Notions of witchcraft have haunted and fascinated the human mind for centuries. At the height of witchcraft persecutions in 16th and 17th century Europe, some 50,000 people were executed, accused of murder, cannibalism, black magic, and devil worshipping.
The Witchcraft Reader offers a selection of the best historical writing on witchcraft, exploring how belief in witchcraft began, and the social and cultural context in which this belief flourished. A whole range of historical perspectives is collected here, including recent research on the role of gender in witch trials, ideas about the devil and demonic possession, and reasons for the decline of witch trials.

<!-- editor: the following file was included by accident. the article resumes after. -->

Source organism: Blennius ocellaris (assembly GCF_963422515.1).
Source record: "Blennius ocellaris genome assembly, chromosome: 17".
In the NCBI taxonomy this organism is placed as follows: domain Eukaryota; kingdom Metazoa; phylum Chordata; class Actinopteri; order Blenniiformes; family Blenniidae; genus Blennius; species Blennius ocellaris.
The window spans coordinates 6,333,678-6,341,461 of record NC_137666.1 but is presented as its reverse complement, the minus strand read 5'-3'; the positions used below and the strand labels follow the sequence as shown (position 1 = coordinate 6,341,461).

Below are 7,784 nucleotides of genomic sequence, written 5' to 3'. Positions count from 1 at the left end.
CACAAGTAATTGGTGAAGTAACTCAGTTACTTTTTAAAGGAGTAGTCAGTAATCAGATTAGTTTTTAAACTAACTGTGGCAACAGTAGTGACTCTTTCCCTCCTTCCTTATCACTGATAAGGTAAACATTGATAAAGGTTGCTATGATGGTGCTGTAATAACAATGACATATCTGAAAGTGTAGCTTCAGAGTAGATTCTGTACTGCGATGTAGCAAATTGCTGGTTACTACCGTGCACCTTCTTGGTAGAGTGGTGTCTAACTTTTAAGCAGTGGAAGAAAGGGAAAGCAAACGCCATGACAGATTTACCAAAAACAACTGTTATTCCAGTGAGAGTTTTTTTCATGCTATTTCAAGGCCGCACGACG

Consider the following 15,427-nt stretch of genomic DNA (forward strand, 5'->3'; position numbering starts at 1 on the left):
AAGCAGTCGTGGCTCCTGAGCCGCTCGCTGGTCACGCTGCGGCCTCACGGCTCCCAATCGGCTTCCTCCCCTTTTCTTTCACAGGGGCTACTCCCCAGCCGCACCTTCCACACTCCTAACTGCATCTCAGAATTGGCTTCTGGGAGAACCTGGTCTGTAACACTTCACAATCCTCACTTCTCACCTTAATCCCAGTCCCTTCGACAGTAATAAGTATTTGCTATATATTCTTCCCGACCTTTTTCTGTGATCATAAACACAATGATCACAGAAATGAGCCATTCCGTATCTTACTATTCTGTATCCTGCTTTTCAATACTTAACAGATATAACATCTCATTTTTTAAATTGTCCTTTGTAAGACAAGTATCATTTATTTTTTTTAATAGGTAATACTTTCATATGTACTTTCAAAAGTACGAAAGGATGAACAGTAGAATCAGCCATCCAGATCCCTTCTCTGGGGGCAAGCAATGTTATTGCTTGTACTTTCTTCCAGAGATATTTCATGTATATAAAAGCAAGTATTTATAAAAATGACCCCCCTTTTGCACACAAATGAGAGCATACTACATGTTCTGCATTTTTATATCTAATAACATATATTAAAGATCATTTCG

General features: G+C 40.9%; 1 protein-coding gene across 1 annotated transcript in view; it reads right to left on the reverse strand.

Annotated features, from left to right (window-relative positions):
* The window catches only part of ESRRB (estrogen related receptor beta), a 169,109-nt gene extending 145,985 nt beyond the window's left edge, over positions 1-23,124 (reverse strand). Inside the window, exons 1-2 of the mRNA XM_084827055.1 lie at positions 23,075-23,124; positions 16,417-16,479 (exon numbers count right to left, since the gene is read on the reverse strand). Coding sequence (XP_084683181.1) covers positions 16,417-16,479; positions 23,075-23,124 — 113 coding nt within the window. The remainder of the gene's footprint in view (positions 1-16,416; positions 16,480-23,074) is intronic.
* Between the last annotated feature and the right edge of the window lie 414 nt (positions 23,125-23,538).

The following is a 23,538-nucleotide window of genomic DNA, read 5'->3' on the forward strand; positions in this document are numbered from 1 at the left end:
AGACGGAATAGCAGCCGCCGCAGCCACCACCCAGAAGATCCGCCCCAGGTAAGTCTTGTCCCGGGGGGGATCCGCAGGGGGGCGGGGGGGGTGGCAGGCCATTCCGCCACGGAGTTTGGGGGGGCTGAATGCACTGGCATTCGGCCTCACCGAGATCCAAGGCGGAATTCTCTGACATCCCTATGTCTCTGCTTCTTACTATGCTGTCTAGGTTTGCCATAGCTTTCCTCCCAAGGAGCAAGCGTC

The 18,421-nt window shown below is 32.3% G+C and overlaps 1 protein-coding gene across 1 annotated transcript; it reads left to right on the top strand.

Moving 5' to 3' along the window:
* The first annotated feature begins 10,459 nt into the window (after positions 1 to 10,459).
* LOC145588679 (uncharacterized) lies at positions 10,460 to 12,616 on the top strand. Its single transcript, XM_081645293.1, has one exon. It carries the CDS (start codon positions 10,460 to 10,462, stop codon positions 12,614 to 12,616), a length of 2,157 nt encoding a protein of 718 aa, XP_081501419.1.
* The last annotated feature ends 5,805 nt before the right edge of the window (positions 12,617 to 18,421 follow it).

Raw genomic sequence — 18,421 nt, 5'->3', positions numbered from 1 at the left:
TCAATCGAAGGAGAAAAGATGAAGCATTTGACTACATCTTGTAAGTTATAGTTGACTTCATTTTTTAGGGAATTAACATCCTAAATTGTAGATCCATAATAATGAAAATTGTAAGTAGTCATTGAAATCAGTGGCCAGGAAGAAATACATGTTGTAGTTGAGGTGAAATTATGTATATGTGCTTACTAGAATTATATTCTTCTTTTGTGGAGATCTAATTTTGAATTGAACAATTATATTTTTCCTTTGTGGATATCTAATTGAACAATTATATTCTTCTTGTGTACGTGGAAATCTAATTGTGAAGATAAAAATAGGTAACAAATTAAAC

The major themes and debates in the study of witchcraft are brought together in a general introduction, which places the extracts in a critical context. Bringing together a wide range of important work in a single, accessible volume, The Witchcraft Reader is ideal for students and general readers intrigued by this complex and fascinating subject.